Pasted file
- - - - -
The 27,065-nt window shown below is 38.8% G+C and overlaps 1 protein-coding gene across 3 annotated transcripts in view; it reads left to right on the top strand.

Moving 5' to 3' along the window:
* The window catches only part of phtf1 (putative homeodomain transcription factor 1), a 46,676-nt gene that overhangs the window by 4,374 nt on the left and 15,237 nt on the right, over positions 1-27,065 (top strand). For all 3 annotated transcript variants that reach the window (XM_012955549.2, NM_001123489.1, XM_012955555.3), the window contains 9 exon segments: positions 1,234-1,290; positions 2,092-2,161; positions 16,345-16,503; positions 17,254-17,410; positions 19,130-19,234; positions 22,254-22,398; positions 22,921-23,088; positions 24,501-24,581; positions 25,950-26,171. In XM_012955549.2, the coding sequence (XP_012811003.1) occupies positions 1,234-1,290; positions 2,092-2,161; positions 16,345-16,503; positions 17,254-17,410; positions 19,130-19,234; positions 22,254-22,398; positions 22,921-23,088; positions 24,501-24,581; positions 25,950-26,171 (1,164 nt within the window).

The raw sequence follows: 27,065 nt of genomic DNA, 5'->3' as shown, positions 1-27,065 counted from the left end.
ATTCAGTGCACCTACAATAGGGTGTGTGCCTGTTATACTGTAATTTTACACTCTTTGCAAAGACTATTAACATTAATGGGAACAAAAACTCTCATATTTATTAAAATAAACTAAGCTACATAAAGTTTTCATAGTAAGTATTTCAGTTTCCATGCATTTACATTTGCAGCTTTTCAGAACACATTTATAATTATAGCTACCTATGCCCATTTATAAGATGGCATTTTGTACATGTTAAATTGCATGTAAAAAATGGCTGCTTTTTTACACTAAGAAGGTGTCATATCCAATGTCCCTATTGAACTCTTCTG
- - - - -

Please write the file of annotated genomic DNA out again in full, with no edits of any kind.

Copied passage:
The 27,065-nt window shown below is 38.8% G+C and overlaps 1 protein-coding gene across 3 annotated transcripts in view; it reads left to right on the top strand.

Moving 5' to 3' along the window:
* The window catches only part of phtf1 (putative homeodomain transcription factor 1), a 46,676-nt gene that overhangs the window by 4,374 nt on the left and 15,237 nt on the right, over positions 1-27,065 (top strand). For all 3 annotated transcript variants that reach the window (XM_012955549.2, NM_001123489.1, XM_012955555.3), the window contains 9 exon segments: positions 1,234-1,290; positions 2,092-2,161; positions 16,345-16,503; positions 17,254-17,410; positions 19,130-19,234; positions 22,254-22,398; positions 22,921-23,088; positions 24,501-24,581; positions 25,950-26,171. In XM_012955549.2, the coding sequence (XP_012811003.1) occupies positions 1,234-1,290; positions 2,092-2,161; positions 16,345-16,503; positions 17,254-17,410; positions 19,130-19,234; positions 22,254-22,398; positions 22,921-23,088; positions 24,501-24,581; positions 25,950-26,171 (1,164 nt within the window).

The raw sequence follows: 27,065 nt of genomic DNA, 5'->3' as shown, positions 1-27,065 counted from the left end.
ATTCAGTGCACCTACAATAGGGTGTGTGCCTGTTATACTGTAATTTTACACTCTTTGCAAAGACTATTAACATTAATGGGAACAAAAACTCTCATATTTATTAAAATAAACTAAGCTACATAAAGTTTTCATAGTAAGTATTTCAGTTTCCATGCATTTACATTTGCAGCTTTTCAGAACACATTTATAATTATAGCTACCTATGCCCATTTATAAGATGGCATTTTGTACATGTTAAATTGCATGTAAAAAATGGCTGCTTTTTTACACTAAGAAGGTGTCATATCCAATGTCCCTATTGAACTCTTCTG